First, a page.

AUGUSTA — An opposition group to the proposed Central Maine Power corridor said Feb. 3 that it submitted more than 75,000 signatures from registered Maine voters to the Secretary of State opposing the corridor following a statewide effort mustered by more than 400 volunteers.
The citizen’s initiative is spearheaded by the No CMP Corridor organization, which held a press conference in Augusta today to announce the submission of signatures to the Secretary of State.
The Maine Secretary of State’s office now will begin the process of certifying the signatures and if the total number of valid signatures is above the minimum threshold of 63,067 registered voters, the measure may be placed on a statewide referendum ballot for the November 2020 elections.
At the press conference, the organization noted the grassroots effort collected signatures from Mainers spanning more than 400 towns.
“The long hours our volunteers spent collecting signatures in the dead of winter has paid off,” said Tom Saviello, co-chair of No CMP Corridor in a press release. “Because of them, we no longer have to sit back while unelected bureaucrats call the shots on this billion dollar project. This November, the people of Maine will have the opportunity to say ‘No’ to this terrible project.”
“I want to thank every individual and organization who engaged in this effort as a volunteer, a petition signer, or as an ally to oppose the CMP corridor,” said Sandi Howard, co-chair of No CMP Corridor in a press release. “As we have already seen, CMP and Hydro-Quebec are prepared to spend millions of dollars to protect their interests so this billion dollar project goes through. But we have what they can't buy — and that's the will of the people of Maine.”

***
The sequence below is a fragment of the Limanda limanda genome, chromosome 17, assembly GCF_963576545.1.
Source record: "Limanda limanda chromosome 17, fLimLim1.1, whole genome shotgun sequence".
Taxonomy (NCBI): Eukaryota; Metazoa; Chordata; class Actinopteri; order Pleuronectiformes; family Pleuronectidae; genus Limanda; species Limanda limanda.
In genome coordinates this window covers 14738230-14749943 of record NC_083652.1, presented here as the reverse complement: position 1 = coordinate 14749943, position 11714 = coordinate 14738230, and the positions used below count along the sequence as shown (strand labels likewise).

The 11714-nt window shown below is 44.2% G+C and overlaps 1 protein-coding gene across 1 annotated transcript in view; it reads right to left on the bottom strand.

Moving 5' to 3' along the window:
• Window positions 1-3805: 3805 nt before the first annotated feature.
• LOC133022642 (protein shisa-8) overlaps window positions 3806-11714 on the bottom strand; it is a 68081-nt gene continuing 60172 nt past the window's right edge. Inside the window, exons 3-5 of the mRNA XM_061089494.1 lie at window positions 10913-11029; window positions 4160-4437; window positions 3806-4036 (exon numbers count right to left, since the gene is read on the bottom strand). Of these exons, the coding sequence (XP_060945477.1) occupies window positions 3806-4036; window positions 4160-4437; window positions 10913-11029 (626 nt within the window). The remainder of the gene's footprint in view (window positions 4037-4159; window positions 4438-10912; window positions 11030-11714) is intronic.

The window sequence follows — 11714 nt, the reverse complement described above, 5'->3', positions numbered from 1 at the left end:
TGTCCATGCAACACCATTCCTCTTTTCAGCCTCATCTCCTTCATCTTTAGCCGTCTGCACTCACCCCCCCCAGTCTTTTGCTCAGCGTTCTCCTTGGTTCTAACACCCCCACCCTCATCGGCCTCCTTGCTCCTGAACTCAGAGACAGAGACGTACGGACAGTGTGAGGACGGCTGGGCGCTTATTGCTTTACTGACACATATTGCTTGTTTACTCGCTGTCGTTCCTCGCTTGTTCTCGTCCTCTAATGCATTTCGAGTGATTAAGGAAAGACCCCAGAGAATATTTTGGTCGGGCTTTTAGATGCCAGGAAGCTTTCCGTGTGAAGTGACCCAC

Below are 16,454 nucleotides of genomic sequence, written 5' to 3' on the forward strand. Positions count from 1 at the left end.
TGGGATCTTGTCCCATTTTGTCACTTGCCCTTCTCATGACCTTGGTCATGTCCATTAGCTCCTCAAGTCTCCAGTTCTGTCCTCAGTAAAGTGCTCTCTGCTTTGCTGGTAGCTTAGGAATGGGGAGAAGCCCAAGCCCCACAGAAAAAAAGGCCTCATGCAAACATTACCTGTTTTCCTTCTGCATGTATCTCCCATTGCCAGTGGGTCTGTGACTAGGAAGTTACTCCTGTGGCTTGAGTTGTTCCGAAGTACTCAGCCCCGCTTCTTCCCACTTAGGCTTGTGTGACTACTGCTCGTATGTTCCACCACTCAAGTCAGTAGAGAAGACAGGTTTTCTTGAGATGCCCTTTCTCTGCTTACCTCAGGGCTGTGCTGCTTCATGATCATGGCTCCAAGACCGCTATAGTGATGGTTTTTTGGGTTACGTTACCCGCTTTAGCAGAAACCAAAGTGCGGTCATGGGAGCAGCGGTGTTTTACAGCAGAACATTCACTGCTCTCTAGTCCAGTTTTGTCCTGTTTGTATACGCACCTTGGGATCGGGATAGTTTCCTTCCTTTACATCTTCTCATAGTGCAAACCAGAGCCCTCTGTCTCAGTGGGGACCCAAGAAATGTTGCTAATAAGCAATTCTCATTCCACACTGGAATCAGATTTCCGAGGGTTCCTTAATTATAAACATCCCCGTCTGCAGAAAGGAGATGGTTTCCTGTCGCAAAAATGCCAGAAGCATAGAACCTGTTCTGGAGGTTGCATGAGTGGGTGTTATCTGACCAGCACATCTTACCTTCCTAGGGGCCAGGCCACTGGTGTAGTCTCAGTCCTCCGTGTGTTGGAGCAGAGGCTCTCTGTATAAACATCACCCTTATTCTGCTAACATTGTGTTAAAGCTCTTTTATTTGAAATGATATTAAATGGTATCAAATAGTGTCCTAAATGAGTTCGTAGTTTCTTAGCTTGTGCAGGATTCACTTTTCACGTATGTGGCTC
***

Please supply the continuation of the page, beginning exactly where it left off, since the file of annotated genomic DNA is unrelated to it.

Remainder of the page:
The Secretary of State’s Office has 30 days to certify the petitions and determine if the threshold of registered voters signatures has been met.
The Secretary of State announced in an news release that the petitioners reported an estimated 75,253 signatures certified by municipalities.
If this effort is certified to have the required number of valid signatures, it will go before the Legislature for consideration. If the Legislature declines to enact it without change, Secretary of State Matthew Dunlap will draft the ballot question and accept public input on the wording. The finalized question would then go before voters at the Tuesday, Nov. 3, 2020 General Election.